Opinion & Analysis

Europe and the superpowers: Responding to economic nationalism

Between 1989 and 2008 the world economy was governed by a set of rules and institutions that limited trade tariffs and subsidies, bailed out countries in financial distress in exchange for raising taxes and cutting expenditure, and provided development aid conditioned upon reform and anti-corruption measures. Now, the US is following the Chinese model of spending big on subsidising industries of the future and protecting local production. The small- and medium-sized economies of Europe, on the other hand, have few common pots of money for subsidies and rely on international law to keep markets open. For them, the rivalry between China and the US is a huge challenge.

In November 2023, at its annual Ditchley economics conference, the CER gathered leading politicians, officials, academics, journalists and thinkers to discuss how Europe should respond to this growing economic nationalism in China and the US. These are the main conclusions:

  • Europe’s economic model faces significant challenges. Several EU countries have kept pace with the US in terms of GDP per capita growth, if properly adjusted for exchange rates and hours worked. But the gap may now be widening as the US uses public funds to boost investment and growth. Europe might also be drifting further behind the technological frontier.
  • The continent’s best chance of improving productivity – contrary to some Europeans’ desire for technological sovereignty – is to disseminate and diffuse foreign technology throughout the economy rapidly, piggybacking on risky breakthrough innovation in the US and China. Deepening Europe’s single market still holds great promise, but initiatives in the past twenty years have not significantly reduced market segmentation between EU countries, for examples in services, banking or capital.
  • Joe Biden’s signature green subsidies programme – the Inflation Reduction Act (IRA) – might prove less detrimental to the EU than first thought. Although viable green projects in Europe may be delayed as firms frontload investment in the US, it is doubtful they would be cancelled outright. The EU might also benefit from the spillovers of the US lavishing money on expanding demand, innovation and scale in clean technology manufacturing.
  • China’s economy faces serious headwinds. Its investment and export-led development model worked well in the 1990s and 2000s but now seems exhausted. Yet Chinese leaders continue to suppress workers’ consumption and recycle their savings into increasingly inefficient investment, as evidenced by the real estate bubble. Chinese policy-making is also increasingly erratic and focused on technological self-reliance not economic dynamism.
  • Experts disagree on what Chinese economic weakness means for Europe and the US. Beijing may respond to its weak growth by ploughing even more subsidies into manufacturing which, given weak consumption at home, will drive Chinese exports up even further, intensifying global imbalances and trade disputes with the West. Others believe that China will have more to lose than the EU and US from a widespread trade war.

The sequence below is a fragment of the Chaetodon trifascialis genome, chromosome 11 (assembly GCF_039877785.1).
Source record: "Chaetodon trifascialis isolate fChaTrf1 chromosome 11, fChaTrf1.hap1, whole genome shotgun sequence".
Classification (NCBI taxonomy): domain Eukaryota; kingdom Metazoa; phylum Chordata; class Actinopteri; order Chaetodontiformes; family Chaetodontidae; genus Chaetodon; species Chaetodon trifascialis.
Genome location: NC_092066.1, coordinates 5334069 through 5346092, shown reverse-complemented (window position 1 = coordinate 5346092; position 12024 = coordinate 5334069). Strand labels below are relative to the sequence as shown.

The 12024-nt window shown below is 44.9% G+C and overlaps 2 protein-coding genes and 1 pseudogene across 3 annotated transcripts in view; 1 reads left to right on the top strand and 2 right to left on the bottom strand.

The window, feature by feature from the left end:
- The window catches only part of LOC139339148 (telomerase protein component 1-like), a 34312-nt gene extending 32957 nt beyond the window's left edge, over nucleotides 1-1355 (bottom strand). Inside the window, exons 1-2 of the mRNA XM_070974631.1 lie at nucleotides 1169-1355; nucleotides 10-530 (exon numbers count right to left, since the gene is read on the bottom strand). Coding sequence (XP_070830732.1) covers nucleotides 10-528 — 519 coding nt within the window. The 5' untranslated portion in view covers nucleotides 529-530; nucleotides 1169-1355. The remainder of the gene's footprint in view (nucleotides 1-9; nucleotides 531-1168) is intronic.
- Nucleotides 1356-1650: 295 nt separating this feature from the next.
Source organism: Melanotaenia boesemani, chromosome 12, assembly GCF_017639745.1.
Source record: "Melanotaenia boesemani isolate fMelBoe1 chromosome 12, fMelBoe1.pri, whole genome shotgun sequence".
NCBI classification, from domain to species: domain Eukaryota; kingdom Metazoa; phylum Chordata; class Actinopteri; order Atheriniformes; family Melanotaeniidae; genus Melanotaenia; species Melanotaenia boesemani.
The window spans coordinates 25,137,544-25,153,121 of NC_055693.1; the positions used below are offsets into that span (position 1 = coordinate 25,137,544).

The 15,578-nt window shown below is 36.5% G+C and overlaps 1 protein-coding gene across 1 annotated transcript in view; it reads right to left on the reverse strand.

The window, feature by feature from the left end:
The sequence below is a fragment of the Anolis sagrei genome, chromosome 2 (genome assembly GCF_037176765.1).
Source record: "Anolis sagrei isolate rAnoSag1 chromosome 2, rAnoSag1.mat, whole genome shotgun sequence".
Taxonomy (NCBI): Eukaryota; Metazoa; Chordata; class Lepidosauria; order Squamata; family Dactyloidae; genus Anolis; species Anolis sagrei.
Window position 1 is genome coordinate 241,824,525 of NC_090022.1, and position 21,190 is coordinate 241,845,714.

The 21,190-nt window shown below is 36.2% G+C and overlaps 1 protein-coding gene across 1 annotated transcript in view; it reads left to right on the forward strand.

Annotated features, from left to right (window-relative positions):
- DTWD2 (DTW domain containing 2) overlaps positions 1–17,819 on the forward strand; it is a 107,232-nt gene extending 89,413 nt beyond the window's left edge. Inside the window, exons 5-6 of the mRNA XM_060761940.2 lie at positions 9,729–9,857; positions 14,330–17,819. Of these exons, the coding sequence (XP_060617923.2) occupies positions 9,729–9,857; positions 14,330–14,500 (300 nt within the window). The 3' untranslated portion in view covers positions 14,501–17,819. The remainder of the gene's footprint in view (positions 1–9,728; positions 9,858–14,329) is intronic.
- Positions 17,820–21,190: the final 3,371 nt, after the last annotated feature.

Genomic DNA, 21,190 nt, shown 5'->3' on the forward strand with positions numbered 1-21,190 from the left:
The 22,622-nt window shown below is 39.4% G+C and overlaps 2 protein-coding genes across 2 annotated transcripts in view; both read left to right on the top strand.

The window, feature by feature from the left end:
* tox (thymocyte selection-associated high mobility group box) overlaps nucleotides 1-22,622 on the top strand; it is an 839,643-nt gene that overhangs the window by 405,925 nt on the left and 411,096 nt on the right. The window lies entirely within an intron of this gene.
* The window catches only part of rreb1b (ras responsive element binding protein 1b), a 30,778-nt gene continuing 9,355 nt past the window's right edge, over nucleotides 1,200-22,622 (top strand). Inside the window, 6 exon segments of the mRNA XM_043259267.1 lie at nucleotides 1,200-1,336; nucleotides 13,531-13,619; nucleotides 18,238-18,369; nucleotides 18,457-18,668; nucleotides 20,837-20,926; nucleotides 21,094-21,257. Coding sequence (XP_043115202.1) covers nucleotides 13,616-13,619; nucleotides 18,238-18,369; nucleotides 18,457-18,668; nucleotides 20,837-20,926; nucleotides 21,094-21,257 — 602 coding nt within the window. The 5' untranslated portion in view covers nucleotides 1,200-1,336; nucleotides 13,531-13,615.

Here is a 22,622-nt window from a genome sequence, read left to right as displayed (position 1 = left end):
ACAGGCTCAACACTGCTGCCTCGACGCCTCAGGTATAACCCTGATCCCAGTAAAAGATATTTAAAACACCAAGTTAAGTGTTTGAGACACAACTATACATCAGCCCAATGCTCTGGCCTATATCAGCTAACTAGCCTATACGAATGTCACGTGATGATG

• A significant challenge for Europe is that the EU lacks instruments to step up its green industrial policy in response to growing US and Chinese economic nationalism. Tax credits seem to be working well in the US, but the EU requires unanimity on tax measures. At the same time, there are various risks from the EU’s current approach. Economists praise the EU’s carbon pricing; but penalising emissions-intensive activities without subsidising alternatives might not give enough impetus to the green transition. Letting EU member-states continue to lavish state aid on their own firms could also threaten the level playing field of the internal market. But there is little political willingness to pool resources.
  • The rise of economic nationalism also has implications for the role of the EU in the financial realm. The dollar and, to a lesser extent, the euro remain the dominant currencies globally. But Russia, China and other countries are starting to invoice trade in other currencies, while demand for gold as a reserve asset has increased significantly.
  • With many developing countries in debt distress, the West should finance an expansion of the World Bank’s balance sheet and use the International Monetary Fund (IMF) more effectively, especially now that China is cutting back on development lending after many of its loans went sour. However, caution is necessary since many previous attempts to reform these institutions have not worked. The West’s existing development support continues to be a sizeable and attractive offer for emerging markets and developing economies.

About the Authors

Sander Tordoir is a senior economist, Aslak Berg is a reserach fellow, Elisabetta Cornago is a senior research fellow, Zach Meyers is assistant directorand John Springford is an associate fellow at the Centre for European Reform.


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